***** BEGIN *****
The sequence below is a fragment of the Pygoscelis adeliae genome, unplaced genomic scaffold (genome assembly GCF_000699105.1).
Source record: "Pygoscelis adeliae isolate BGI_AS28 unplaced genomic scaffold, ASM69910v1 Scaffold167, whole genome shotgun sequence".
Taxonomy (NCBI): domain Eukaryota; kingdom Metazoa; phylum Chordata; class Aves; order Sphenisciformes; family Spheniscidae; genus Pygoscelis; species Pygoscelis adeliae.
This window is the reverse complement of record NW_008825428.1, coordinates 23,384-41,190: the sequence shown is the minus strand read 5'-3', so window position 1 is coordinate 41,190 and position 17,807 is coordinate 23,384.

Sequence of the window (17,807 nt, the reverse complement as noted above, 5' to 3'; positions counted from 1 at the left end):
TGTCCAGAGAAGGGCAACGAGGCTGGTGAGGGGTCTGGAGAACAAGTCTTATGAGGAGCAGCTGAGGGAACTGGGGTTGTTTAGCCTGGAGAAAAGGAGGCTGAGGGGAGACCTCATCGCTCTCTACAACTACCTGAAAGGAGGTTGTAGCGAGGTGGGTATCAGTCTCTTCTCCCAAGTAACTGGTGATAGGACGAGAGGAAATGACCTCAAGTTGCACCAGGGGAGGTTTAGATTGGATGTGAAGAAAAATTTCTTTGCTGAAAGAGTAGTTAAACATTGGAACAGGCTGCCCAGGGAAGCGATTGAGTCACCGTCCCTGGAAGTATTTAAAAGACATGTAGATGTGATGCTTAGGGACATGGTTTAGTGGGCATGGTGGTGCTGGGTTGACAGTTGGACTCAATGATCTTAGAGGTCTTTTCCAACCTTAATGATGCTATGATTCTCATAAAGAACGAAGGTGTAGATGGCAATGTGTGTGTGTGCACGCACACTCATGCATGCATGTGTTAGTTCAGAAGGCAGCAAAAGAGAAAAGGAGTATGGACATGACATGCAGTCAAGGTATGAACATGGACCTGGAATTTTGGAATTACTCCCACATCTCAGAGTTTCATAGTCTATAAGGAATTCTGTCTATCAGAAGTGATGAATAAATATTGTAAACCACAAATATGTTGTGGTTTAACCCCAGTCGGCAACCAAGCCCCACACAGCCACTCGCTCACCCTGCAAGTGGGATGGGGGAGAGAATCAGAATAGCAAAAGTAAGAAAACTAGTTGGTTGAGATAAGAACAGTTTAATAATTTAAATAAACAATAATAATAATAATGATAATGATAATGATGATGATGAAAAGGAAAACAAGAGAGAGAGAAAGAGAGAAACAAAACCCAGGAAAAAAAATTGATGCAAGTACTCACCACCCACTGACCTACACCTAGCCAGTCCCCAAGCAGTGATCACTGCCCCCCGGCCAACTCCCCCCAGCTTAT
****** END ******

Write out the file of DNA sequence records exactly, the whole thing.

The sequence below is a fragment of the Pygoscelis adeliae genome, unplaced genomic scaffold (genome assembly GCF_000699105.1).
Source record: "Pygoscelis adeliae isolate BGI_AS28 unplaced genomic scaffold, ASM69910v1 Scaffold167, whole genome shotgun sequence".
Taxonomy (NCBI): domain Eukaryota; kingdom Metazoa; phylum Chordata; class Aves; order Sphenisciformes; family Spheniscidae; genus Pygoscelis; species Pygoscelis adeliae.
This window is the reverse complement of record NW_008825428.1, coordinates 23,384-41,190: the sequence shown is the minus strand read 5'-3', so window position 1 is coordinate 41,190 and position 17,807 is coordinate 23,384.

Sequence of the window (17,807 nt, the reverse complement as noted above, 5' to 3'; positions counted from 1 at the left end):
TGTCCAGAGAAGGGCAACGAGGCTGGTGAGGGGTCTGGAGAACAAGTCTTATGAGGAGCAGCTGAGGGAACTGGGGTTGTTTAGCCTGGAGAAAAGGAGGCTGAGGGGAGACCTCATCGCTCTCTACAACTACCTGAAAGGAGGTTGTAGCGAGGTGGGTATCAGTCTCTTCTCCCAAGTAACTGGTGATAGGACGAGAGGAAATGACCTCAAGTTGCACCAGGGGAGGTTTAGATTGGATGTGAAGAAAAATTTCTTTGCTGAAAGAGTAGTTAAACATTGGAACAGGCTGCCCAGGGAAGCGATTGAGTCACCGTCCCTGGAAGTATTTAAAAGACATGTAGATGTGATGCTTAGGGACATGGTTTAGTGGGCATGGTGGTGCTGGGTTGACAGTTGGACTCAATGATCTTAGAGGTCTTTTCCAACCTTAATGATGCTATGATTCTCATAAAGAACGAAGGTGTAGATGGCAATGTGTGTGTGTGCACGCACACTCATGCATGCATGTGTTAGTTCAGAAGGCAGCAAAAGAGAAAAGGAGTATGGACATGACATGCAGTCAAGGTATGAACATGGACCTGGAATTTTGGAATTACTCCCACATCTCAGAGTTTCATAGTCTATAAGGAATTCTGTCTATCAGAAGTGATGAATAAATATTGTAAACCACAAATATGTTGTGGTTTAACCCCAGTCGGCAACCAAGCCCCACACAGCCACTCGCTCACCCTGCAAGTGGGATGGGGGAGAGAATCAGAATAGCAAAAGTAAGAAAACTAGTTGGTTGAGATAAGAACAGTTTAATAATTTAAATAAACAATAATAATAATAATGATAATGATAATGATGATGATGAAAAGGAAAACAAGAGAGAGAGAAAGAGAGAAACAAAACCCAGGAAAAAAAATTGATGCAAGTACTCACCACCCACTGACCTACACCTAGCCAGTCCCCAAGCAGTGATCACTGCCCCCCGGCCAACTCCCCCCAGCTTAT